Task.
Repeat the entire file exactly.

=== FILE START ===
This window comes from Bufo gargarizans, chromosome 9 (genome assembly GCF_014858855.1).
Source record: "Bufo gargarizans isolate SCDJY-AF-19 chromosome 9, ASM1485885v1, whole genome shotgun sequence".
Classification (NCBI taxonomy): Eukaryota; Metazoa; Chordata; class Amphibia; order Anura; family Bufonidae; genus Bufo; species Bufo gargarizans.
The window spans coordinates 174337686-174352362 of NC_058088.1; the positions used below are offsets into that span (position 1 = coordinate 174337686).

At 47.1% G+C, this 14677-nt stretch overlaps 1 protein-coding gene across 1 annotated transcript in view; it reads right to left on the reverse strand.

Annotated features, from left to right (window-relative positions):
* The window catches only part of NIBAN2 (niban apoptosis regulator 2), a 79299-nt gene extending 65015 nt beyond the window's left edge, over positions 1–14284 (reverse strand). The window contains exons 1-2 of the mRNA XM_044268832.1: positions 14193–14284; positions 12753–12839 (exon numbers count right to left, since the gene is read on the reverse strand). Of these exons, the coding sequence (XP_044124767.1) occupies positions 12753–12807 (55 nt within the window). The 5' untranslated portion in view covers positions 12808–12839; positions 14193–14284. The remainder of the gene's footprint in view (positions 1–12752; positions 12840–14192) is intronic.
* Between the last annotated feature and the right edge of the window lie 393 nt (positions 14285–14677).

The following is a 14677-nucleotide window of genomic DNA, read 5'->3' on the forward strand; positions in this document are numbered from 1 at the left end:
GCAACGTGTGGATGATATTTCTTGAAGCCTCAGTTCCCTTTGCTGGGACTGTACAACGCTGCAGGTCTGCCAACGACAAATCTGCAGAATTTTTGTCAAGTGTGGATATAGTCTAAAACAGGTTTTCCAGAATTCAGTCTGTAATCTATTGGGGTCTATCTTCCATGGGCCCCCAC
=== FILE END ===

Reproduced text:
This window comes from Bufo gargarizans, chromosome 9 (genome assembly GCF_014858855.1).
Source record: "Bufo gargarizans isolate SCDJY-AF-19 chromosome 9, ASM1485885v1, whole genome shotgun sequence".
Classification (NCBI taxonomy): Eukaryota; Metazoa; Chordata; class Amphibia; order Anura; family Bufonidae; genus Bufo; species Bufo gargarizans.
The window spans coordinates 174337686-174352362 of NC_058088.1; the positions used below are offsets into that span (position 1 = coordinate 174337686).

At 47.1% G+C, this 14677-nt stretch overlaps 1 protein-coding gene across 1 annotated transcript in view; it reads right to left on the reverse strand.

Annotated features, from left to right (window-relative positions):
* The window catches only part of NIBAN2 (niban apoptosis regulator 2), a 79299-nt gene extending 65015 nt beyond the window's left edge, over positions 1–14284 (reverse strand). The window contains exons 1-2 of the mRNA XM_044268832.1: positions 14193–14284; positions 12753–12839 (exon numbers count right to left, since the gene is read on the reverse strand). Of these exons, the coding sequence (XP_044124767.1) occupies positions 12753–12807 (55 nt within the window). The 5' untranslated portion in view covers positions 12808–12839; positions 14193–14284. The remainder of the gene's footprint in view (positions 1–12752; positions 12840–14192) is intronic.
* Between the last annotated feature and the right edge of the window lie 393 nt (positions 14285–14677).

The following is a 14677-nucleotide window of genomic DNA, read 5'->3' on the forward strand; positions in this document are numbered from 1 at the left end:
GCAACGTGTGGATGATATTTCTTGAAGCCTCAGTTCCCTTTGCTGGGACTGTACAACGCTGCAGGTCTGCCAACGACAAATCTGCAGAATTTTTGTCAAGTGTGGATATAGTCTAAAACAGGTTTTCCAGAATTCAGTCTGTAATCTATTGGGGTCTATCTTCCATGGGCCCCCAC